Wednesday, April 16, 2014

The Museum of Extraordinary Things: A Review

Before I get started, here's the thing. They're all playing in the office, leaving me to drink coffee in peace and watch reruns of CSI. But. I know what they're doing in there. They're using all the computer paper and cutting it into little pieces and leaving them all over the floor and not putting the caps on any of the markers and drying them out and making a huge mess.  So. I should go in there and crack some skulls.

But. They're happy!! And playing together!! And I'm drinking coffee!! Alone! In peace!! If I go in there, they'll touch me with their sticky marker stained fingers. They'll want food. They'll start whining and crying and fighting with each other.

But the mess!!

Ugh. Decisions are hard.

And now for the review. 



From the back of the book: "Coney Island, 1911: Coralie Sardie is the daughter of a self-proclaimed scientist and professor who acts as the impresario of The Museum of Extraordinary Things, a boardwalk freak show offering amazement and entertainment to the masses. An extraordinary swimmer, Coralie appears as the Mermaid alongside performers like the Wolfman, the Butterfly Girl, and a 100 year old turtle, in her father's "museum." She swims regularly in New York's Hudson River, and one night stumbles upon a striking young man alone in the woods photographing moon-lit trees. From that moment, Coralie knows her life will never be the same.


The dashing photographer Coralie spies is Eddie Cohen, a Russian immigrant who has run away from his father's Lower East Side Orthodox community. As Eddie photographs the devastation on the streets of New York following the infamous Triangle Shirtwaist Factory fire, he becomes embroiled in the mystery behind a young woman's disappearance and the dispute between factory owners and labourers. In the tumultuous times that characterized life in New York between the world wars, Coralie and Eddie's lives come crashing together in Alice Hoffman's mesmerizing, imaginative, and romantic new novel."

Okay, first of all, as I'm typing this out, I realize I didn't read the back of the book first. I got a mass email from Goodreads saying Alice Hoffman had a new book (the algorithm at Goodreads must know how much I LOOOOVED The Dovekeepers) and so I peeked at the reviews (some people said it was everything the Night Circus "should have been") and I added it to my list.
It was NOT everything the Night Circus should have been. It was a totally different kind of book. But the point is, I had no idea going in that Coralie was going to be part of her father's freakshow, and I didn't know Eddie was going to become a photographer or get caught up in the missing girl case.
More than anything, this book made me wish- made me LONG- that I had visited New York when I had the chance. Her descriptions are breathtaking (because she's so amazing, duh) and I just felt like a chump for never having been to Coney Island or Manhattan, for never seeing the Hudson River or Central Park.
At its core (for me, at least) this book was about the relationship between these children (well, young adults) and their fathers. Which, of course, reminded me so much of The Dovekeepers.
I don't remember how or why I would have learned about this, but when I was younger, I learned about factory workers in the early 1900s. I learned that they had children in there, and they either weren't allowed, or weren't supposed to, or something, so they locked them in so no one could see them? (I didn't pay too much attention, wherever I was learning about this). And so when the factories caught fire, the children were trapped and either burned alive or leapt from the windows.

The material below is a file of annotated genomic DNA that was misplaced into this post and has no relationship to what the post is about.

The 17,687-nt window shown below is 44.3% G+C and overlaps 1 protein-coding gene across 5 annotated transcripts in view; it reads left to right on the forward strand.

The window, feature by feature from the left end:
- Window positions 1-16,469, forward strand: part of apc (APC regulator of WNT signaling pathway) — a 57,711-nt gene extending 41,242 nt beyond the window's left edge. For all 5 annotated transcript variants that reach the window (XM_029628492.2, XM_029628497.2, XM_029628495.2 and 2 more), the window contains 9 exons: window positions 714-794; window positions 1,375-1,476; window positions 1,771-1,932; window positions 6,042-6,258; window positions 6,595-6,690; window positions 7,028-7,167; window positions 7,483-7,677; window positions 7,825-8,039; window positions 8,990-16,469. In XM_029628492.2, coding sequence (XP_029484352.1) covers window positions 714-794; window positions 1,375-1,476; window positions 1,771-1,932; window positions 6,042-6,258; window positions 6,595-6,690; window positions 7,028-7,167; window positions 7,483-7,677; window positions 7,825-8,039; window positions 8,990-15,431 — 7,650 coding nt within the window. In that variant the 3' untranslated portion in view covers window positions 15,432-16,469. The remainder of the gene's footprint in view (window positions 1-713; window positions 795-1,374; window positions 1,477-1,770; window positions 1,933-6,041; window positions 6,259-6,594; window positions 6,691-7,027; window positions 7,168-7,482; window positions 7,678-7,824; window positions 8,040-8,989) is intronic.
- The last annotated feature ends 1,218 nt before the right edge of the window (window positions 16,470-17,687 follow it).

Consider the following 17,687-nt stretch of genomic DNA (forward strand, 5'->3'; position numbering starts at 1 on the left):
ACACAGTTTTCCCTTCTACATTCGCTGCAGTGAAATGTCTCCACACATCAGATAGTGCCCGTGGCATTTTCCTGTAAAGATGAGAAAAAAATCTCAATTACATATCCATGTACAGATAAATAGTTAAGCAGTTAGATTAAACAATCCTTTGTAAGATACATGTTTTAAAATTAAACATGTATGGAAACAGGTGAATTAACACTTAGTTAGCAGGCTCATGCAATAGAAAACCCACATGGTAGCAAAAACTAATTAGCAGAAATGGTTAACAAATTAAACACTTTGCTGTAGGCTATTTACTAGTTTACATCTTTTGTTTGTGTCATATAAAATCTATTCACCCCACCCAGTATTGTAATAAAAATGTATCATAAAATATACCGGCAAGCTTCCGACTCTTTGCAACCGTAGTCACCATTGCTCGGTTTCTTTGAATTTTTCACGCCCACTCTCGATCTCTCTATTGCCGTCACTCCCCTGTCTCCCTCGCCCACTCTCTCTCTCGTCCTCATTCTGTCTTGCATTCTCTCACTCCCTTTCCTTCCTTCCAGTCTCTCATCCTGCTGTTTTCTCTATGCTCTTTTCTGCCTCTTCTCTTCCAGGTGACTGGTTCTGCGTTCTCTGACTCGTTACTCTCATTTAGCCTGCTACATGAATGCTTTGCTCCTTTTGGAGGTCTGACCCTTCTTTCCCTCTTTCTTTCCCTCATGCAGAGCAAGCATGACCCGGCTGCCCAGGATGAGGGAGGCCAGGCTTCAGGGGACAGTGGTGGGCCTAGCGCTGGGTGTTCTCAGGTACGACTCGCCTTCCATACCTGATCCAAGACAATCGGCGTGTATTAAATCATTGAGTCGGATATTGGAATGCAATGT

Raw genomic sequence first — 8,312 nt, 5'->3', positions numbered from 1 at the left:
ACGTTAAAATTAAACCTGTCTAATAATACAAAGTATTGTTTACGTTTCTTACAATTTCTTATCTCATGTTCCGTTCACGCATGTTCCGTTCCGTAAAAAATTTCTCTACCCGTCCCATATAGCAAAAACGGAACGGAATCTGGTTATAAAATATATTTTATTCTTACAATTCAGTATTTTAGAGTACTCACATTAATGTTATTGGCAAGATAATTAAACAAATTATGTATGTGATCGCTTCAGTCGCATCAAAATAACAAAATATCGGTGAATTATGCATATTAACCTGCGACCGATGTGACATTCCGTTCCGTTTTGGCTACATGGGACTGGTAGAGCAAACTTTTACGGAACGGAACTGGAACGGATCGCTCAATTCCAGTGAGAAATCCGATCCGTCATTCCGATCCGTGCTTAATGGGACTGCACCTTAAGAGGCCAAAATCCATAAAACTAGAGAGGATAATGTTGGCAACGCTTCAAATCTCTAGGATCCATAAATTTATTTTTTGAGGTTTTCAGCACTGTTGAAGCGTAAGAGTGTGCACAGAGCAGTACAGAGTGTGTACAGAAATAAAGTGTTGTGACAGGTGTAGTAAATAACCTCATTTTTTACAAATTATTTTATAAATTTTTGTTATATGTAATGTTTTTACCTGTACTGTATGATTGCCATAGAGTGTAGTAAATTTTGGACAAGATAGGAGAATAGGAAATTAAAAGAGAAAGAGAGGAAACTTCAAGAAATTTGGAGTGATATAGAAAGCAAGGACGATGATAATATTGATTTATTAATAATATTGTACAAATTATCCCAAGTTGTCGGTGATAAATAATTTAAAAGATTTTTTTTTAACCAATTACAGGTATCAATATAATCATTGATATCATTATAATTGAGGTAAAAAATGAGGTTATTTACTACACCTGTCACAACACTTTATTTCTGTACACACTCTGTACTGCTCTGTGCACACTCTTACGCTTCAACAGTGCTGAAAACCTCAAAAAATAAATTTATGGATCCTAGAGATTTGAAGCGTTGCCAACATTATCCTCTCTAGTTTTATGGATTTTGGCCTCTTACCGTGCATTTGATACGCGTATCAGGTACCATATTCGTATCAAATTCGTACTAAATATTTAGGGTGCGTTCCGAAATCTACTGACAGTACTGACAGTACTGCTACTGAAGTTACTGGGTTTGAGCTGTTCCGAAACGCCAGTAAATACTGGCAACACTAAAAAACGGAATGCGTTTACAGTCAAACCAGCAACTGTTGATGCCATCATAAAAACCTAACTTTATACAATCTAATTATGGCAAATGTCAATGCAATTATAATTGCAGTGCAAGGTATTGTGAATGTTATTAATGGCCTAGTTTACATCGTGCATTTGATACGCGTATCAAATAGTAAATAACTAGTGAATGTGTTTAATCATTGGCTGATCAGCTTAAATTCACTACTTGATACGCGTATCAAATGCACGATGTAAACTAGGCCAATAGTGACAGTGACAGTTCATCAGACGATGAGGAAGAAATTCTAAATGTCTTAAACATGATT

So, when that was happening in the book...it really hit me hard.  It was HORRIFYING, and she wrote the scene exquisitely.  And it of course made me think of September 11 and all those people leaping from the Towers.  
But that was the most remarkable scene for me.  The story was somewhat lackluster and predictable, and I didn't particulary love Eddie or Coralie. I did love Maureen and the Wolfman and the liveryman. 
I think, for me, the main problem (and by 'problem' I mean four stars instead of five, this book was still magnificent) was that The Dovekeepers has ruined me. It was just so perfect, so completely and utterly jaw-droopingly brilliant.  Will I never be able to enjoy another Alive Hoffman novel? I'm getting worried I won't. This was enough like Dovekeepers that I couldn't help comparing. And for me, that just sort of spoiled it.

I don't know. I highly recommend this book, but I wouldn't go so far as to say stop whatever you're doing right now and go get a copy. I think it would mean more for people who hold New York dear to their hearts. Or maybe people with awful fathers? I don't know. It was really really good. Just not as good as some others.
Sorry for such a conflicted review!!! But I guess you can take that into account too, aren't the best books always the ones that make us think, that keep turning over and over in our heads, confusing us, making us wonder? So yeah. Four out of five stars. Just go read it.
But first, read The Dovekeepers.
*Disclaimer: I received a free advance copy of this book (the UK publication)  from Net Galley in exchange for my review. But obviously, my opinion, or rather, lack of opinion, is completely my own.

2 comments:

  1. I saw this on NetGalley and was bummed that it was UK only...but I was hoping that you'd read it and review it!

    I'm like number 400 on the waiting list at the library, so there's that. I haven't read The Dovekeeprs yet... maybe I'll start there.

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    1. You should because Dovekeepers is still one of the best books I've ever read. And I just read Life After Life- AMAZING.

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